Threats of violence. Vulgar emails. Harassing behavior.
In the three decades Sherrie Swensen has served in public office, the Salt Lake County elections clerk has never seen the kind of vitriol like what’s been aimed at her office recently.
“It’s been uncomfortable after this general election in November of 2020, I received a couple of somewhat threatening phone calls,” she said. “One of them came in very late on election night and threatened violence ... if Trump didn’t win.”
Since the 2020 U.S. presidential election, local elected officials — from county clerks to school board members — across the nation have faced an uptick of vitriol, harassment and threats.
A November 2021 study from the National League of Cities found that 87% of public officials surveyed reported a recent increase of attacks on public officials, while 81% said they personally experienced a form of harassment, threats and violence.
“Personal attacks. Physical assaults. Cyberbullying directed at themselves their children and families – all while having to manage multiple crises in their communities – this is what it means to be a public servant,” said Clarence E. Anthony, CEO and executive director of the National League of Cities, in a recent statement about the study’s findings. “It’s too easy to forget that our local leaders are also human. Along with their titles of ‘mayor,’ ‘councilmember,’ or ‘commissioner’ – they are also ‘parent,’ ‘friend,’ ‘neighbor,’ and so much more.”
It’s a trend that’s also happening to lawmakers in the Beehive State.
The Utah Department of Public Safety recently said there was a “dramatic increase” in threats made mostly toward elected officials since the U.S. Capitol attack in 2021. Some of those threats involved government employees and most came from social media accounts and other online platforms.
Swensen said her office has reported two threat incidents to the U.S. Department of Homeland Security and the Unified Police Department of Greater Salt Lake. As the 2022 midterm elections approach, Swensen said she plans to hire more security to protect her staff.
Swensen, who was elected in 1991 to serve as the top elections officer in the state’s most populous county, finds the erosion of trust in the elections process devastating.
“It’s heartbreaking to see this kind of this kind of information or misinformation spread about our elections not being correct and not being trusted,” she said, adding that it’s a small group of people spreading propaganda and misinformation.
Mask and vaccine mandates
Nate Salazar, vice president of the Salt Lake City School District’s Board of Education, said he received a lot of pushback shortly after the body voted to start the 2020-21 school year remotely to stem the spread of COVID-19.
On several occasions, Salazar, who joined the school board in 2018, said individuals showed up to his home to tell him how disappointed they were about his decision. In one instance someone knocked on his door to voice displeasure. In another, someone dropped a letter off on his doorstep.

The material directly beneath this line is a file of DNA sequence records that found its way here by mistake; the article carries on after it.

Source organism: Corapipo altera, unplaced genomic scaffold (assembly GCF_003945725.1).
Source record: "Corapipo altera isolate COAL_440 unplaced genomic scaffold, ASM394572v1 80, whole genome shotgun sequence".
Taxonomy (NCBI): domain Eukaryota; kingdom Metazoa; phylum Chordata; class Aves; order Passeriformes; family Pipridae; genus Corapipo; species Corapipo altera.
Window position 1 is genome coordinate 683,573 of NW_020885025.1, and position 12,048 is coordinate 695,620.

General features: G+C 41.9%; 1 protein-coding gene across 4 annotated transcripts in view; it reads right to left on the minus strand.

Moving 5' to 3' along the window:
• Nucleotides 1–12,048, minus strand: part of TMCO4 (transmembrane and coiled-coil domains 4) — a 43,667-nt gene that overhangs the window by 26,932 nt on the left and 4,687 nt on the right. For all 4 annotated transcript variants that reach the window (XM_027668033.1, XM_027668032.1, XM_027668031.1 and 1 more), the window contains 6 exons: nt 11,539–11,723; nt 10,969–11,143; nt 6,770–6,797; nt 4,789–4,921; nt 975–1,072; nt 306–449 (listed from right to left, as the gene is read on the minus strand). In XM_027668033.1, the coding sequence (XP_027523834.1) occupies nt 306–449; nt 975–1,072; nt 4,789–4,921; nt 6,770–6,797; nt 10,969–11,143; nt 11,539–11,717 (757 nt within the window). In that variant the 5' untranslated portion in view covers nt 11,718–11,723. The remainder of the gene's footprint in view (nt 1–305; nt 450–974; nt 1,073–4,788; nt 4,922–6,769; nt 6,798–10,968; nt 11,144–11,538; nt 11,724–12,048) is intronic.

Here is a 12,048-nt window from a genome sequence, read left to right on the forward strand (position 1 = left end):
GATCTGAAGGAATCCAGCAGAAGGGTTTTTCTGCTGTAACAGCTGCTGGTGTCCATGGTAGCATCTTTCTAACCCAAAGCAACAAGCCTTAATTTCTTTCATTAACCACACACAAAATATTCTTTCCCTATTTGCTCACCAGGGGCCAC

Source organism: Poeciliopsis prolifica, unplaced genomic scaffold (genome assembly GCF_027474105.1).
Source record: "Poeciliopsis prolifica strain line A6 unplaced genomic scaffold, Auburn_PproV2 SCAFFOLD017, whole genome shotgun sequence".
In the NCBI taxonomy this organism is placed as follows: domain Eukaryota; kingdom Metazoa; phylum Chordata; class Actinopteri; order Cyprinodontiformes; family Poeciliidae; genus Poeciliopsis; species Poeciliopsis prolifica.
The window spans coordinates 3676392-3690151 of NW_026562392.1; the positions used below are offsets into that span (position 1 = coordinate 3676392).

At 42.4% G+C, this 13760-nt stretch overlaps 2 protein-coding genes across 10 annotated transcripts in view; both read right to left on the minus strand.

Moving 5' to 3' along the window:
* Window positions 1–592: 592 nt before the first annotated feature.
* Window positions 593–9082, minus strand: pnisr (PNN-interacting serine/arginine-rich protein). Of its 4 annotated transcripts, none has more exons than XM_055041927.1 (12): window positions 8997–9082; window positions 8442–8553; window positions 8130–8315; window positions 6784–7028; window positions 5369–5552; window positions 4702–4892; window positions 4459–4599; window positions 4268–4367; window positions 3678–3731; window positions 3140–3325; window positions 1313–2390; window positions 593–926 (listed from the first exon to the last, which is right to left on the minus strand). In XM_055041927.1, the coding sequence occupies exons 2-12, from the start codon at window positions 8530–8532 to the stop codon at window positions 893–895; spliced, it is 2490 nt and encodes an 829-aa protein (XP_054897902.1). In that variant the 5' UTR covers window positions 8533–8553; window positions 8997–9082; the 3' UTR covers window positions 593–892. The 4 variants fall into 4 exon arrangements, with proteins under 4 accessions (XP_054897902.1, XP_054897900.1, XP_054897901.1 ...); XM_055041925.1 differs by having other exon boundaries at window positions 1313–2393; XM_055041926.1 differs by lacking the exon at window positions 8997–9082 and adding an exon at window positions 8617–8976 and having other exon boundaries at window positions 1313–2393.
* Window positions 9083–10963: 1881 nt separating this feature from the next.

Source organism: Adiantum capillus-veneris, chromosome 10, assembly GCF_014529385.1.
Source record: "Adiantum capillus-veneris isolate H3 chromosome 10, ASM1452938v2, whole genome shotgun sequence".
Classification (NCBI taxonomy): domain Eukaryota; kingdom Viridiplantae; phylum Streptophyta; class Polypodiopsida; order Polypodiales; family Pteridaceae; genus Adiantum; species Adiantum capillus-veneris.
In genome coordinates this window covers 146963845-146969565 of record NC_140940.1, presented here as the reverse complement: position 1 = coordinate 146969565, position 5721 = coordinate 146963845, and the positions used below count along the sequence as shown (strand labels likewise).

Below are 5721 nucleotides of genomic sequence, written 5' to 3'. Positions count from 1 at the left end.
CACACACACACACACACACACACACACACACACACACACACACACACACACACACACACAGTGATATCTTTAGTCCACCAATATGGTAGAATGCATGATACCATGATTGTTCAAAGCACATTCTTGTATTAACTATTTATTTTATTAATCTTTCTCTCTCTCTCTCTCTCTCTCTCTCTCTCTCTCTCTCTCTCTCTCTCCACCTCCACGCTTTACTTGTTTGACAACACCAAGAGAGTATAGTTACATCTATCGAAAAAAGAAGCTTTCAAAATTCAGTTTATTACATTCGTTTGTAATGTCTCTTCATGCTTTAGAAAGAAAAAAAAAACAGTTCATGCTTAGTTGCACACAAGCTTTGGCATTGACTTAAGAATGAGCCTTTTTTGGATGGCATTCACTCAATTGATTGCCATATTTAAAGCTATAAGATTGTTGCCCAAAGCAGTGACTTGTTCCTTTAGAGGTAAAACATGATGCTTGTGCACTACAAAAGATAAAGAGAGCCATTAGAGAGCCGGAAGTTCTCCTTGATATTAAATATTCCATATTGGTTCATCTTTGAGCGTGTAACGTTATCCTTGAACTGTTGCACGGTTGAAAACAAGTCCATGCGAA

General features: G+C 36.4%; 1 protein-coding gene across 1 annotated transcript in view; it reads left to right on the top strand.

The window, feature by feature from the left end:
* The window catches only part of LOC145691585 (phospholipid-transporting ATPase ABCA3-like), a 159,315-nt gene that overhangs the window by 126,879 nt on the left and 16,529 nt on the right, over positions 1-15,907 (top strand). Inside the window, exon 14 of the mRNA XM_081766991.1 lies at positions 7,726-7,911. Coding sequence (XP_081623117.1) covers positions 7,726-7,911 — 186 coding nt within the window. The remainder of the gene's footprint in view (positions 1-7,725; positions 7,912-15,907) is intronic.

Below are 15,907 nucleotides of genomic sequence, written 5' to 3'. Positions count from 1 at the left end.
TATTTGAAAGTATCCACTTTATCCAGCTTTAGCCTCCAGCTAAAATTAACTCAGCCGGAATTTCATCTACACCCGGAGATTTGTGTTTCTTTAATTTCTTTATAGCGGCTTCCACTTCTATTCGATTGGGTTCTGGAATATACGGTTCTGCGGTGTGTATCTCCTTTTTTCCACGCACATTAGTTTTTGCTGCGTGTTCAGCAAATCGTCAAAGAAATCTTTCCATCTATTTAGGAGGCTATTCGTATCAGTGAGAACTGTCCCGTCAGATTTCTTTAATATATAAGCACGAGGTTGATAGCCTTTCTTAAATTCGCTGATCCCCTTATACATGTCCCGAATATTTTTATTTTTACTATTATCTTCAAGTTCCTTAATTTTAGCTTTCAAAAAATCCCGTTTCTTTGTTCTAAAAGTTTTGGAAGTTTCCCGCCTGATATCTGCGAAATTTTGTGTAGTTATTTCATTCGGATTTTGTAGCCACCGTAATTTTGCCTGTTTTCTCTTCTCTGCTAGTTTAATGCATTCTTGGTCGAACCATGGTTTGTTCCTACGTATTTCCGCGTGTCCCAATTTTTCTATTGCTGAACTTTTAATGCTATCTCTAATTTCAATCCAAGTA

While he didn’t receive any direct threats, Salazar said, “there [were] some borderline messages and emails that came through that did raise a lot of concern relative to my personal safety.”
Aimee Winder Newton, a Republican Salt Lake City councilwoman representing District 3, said the COVID-19 health crisis has brought in a new level of emotions. Winder Newton said she received widespread criticism after voting to keep in place a mask mandate imposed by Salt Lake County during the Omicron variant surge.
The councilwoman said she worried about overwhelming hospitals in the area and keeping teachers healthy.
“I had a lot of people who fired off angry text messages or social media posts and comments, emails, and even came to our public hearing to express their displeasure,” she said. “It used to be better when people would disagree and do it in a respectful manner, and now it feels like people feel free to call names and talk disrespectfully.”
Winder Newton added that sometimes it’s easy for the public to forget that public officials are human beings, oftentimes with families.
“I have four kids,” she said. “It’s hard for my kids to read the mean things that people put on my social media. It makes them sad. It’s hard for my husband. There [are] even neighbors who have reached out to me in the past few weeks who have said it’s been hard to watch members of the public try to take me down.”
Is public service worth it?
Swensen fears the vitriol and harassment can dissuade the next generation of public servants from participating in local government.
“To have people that are responsible and competent is the major thing in the positions,” the elections clerk said. “It would be devastating to the processes.”
Salazar, the board of education vice president, said it was important to have people run for local offices who are confident and have the safety and the support to make critical decisions that impact the public.
Winter Newton believes the volatile political climate could prevent women from running for office.
“I think that this is one of the reasons why we don’t get more women willing to run for office is because they don’t want to put their families through this kind of turmoil,” she said.
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